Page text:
But one reason to think we’re on the cusp of major change is that online courses are particularly well- suited to the new rhythms of student life. On traditional campuses, many students already regard time offline as a form of solitary confinement. Classrooms have become battlegrounds where professors struggle to distract students from their smartphones and laptops. Office hours are giving way to e-mail.

~ from "Will online education dampen the college experience?" @newrepublic
thinking about it now, it's probably true that the modern university is essentially a factory and that the most successful ones are those which deliver the most quality goods to the market. i would just prefer not to refer to human beings as commodities, that's all. it's funny: when i was younger, i was naive enough to think that universities were centers of higher learning [2].

that aside, in general i found the article well-written and with a very broad scope, yet able to "zoom in" to aspects of this issue that are problematic (for either camp).

admittedly, though: articles like this are starting to get repetitive. maybe i should stop posting this kind of thing.

what i would really like to hear is what the behavioral psychologists and the neuroscientists have to say about this. more precisely, i want experts in human learning to say what they know (or don't know) about the situation, and what (more) information we would need to figure it out. if, for example, the flexibility of MOOCs allows for students to improve their knowledge retention, then great! if, however, this same flexibility causes a lack of study commitment and actually lowers graduation rates, then .. fvck.

.. and one library to rule them all?

throughout 5 years of a ph.d. and 4½ years of postdoc life i've sent my share of articles (in pdf) to colleagues, when their university libraries didn't have the same journal access as mind did. i've asked for a few, myself ..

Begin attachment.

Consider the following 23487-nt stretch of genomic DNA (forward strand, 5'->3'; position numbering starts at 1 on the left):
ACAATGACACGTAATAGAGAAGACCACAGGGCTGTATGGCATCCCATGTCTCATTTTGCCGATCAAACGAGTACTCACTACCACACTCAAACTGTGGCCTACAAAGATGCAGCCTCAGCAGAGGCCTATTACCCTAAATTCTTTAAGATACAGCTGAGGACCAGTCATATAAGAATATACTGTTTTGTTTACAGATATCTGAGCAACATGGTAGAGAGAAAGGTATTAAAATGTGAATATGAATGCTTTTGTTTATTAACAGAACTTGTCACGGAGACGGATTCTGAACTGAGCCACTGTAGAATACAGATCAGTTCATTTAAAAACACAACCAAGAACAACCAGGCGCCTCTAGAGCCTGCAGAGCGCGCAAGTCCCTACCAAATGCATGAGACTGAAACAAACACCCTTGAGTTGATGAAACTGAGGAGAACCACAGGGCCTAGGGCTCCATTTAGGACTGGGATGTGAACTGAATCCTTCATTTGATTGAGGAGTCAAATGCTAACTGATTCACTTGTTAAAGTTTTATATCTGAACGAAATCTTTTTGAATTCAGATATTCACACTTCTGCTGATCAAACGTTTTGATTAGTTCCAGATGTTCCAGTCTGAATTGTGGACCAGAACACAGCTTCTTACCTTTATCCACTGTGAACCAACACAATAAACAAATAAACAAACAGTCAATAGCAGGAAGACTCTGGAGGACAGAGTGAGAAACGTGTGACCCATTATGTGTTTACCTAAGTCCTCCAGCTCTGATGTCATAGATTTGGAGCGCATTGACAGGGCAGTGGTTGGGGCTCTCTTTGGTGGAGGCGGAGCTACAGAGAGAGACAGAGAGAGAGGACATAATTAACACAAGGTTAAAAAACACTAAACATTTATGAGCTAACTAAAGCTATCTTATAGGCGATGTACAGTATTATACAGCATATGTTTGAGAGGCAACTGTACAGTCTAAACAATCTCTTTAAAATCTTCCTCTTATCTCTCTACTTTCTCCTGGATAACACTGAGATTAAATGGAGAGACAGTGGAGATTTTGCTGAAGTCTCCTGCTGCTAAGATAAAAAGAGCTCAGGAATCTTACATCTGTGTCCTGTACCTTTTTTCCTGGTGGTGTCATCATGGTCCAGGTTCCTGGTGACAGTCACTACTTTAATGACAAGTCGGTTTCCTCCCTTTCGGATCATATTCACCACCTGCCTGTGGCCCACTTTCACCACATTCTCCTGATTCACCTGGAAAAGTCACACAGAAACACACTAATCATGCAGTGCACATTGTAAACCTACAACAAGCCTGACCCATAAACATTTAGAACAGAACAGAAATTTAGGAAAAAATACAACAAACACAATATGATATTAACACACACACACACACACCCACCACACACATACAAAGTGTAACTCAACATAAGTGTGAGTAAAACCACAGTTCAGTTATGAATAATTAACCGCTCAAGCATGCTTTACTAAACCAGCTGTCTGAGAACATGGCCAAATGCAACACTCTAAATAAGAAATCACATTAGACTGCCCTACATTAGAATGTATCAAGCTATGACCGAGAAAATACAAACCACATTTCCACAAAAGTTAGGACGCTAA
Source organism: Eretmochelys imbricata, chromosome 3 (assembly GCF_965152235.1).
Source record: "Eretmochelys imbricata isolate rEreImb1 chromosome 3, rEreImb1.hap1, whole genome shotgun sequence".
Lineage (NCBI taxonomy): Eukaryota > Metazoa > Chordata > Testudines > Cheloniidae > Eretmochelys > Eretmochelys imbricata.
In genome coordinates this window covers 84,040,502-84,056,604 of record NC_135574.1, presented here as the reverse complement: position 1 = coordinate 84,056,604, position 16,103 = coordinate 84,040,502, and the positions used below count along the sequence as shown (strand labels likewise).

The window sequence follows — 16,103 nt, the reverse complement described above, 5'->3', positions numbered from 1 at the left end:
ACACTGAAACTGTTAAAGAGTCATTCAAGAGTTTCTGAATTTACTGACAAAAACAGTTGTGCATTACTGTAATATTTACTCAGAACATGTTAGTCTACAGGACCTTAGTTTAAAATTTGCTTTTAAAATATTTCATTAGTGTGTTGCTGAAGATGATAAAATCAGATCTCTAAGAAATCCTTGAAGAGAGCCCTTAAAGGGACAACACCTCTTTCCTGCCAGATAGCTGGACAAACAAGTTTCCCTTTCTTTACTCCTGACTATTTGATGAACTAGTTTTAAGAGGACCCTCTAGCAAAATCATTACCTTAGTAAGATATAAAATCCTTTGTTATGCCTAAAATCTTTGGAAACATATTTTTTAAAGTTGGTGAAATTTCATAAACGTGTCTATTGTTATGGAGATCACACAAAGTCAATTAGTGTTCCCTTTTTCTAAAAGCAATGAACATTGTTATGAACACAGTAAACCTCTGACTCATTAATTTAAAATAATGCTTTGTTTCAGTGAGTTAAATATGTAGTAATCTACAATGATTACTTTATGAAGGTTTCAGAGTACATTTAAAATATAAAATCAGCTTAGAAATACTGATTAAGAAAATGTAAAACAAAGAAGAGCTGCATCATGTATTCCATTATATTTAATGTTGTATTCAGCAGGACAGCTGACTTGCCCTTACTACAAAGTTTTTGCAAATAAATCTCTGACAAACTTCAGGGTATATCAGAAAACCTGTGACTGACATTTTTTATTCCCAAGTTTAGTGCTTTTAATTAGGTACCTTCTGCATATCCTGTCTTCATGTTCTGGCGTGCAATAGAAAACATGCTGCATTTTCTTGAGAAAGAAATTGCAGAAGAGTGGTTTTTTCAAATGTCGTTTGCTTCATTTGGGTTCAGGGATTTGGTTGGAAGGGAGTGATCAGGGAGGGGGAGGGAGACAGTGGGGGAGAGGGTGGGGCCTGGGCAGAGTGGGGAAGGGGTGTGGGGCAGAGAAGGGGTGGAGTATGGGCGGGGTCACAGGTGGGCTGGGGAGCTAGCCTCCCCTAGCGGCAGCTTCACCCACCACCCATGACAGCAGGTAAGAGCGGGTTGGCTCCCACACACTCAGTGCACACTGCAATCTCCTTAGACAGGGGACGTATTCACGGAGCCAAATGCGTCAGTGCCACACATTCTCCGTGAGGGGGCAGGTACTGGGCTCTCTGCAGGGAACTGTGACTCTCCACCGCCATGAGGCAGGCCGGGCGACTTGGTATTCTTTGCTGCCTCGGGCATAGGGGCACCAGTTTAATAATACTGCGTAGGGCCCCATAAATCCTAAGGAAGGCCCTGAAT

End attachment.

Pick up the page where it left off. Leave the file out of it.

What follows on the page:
.. and it's always frustrating to ask this kind of thing, if only because of the underlying reason: as a researcher, why can't i have the resources i need to do my job?

maybe this forthcoming phenomenon will change things, give us one less obstruction.
"The Digital Public Library of America, to be launched on April 18, is a project to make the holdings of America’s research libraries, archives, and museums available to all Americans—and eventually to everyone in the world—online and free of charge.

Forty states have digital libraries, and the DPLA’s service hubs—seven are already being developed in different parts of the country—will contribute the data those digital libraries have already collected to the national network. Among other activities, these service hubs will help local libraries and historical societies to scan, curate, and preserve local materials—Civil War mementos, high school yearbooks, family correspondence, anything that they have in their collections or that their constituents want to fetch from trunks and attics.

~ from "The National Digital Public Library Is Launched!" @NYReview
it is both a useful and a noble thing, to grant everyone equal access to knowledge and educational materials .. provided, of course, that everyone has internet access.

(this isn't always the case, as i've mentioned here and here.)

aside from that point, though, there is another: public libraries in the united states are not doing well. in these seasons of austerity and budget cuts, it is the schools and libraries that are put first at the chopping block. in taking one of their services and hosting it elsewhere, we may have just diluted their unique flavors and made their existence a little more precarious ..

[1] i would prefer to say analysis, algebra, and topology. the fact is: most of our students take only the entry level courses as requirements for a non-mathematical program of study. (my proof happens to be empirical: just look at course listings for your university on an average semester.)

[2] i guess the driving mechanism here is tuition, so it's probably not fair to call students "commodities." instead, they're more like customers; they pay for a chance to prove themselves.

1 comment:

Anonymous said...

on the job interviews/hiring: the fact that academics are unusual in that they are hired by their peers and not by HR/bosses plays a major role in candidate despair. It is not some twit in HR or disconnected authority rejecting the candidate, it is one's peers. I think this makes it sting a bit more.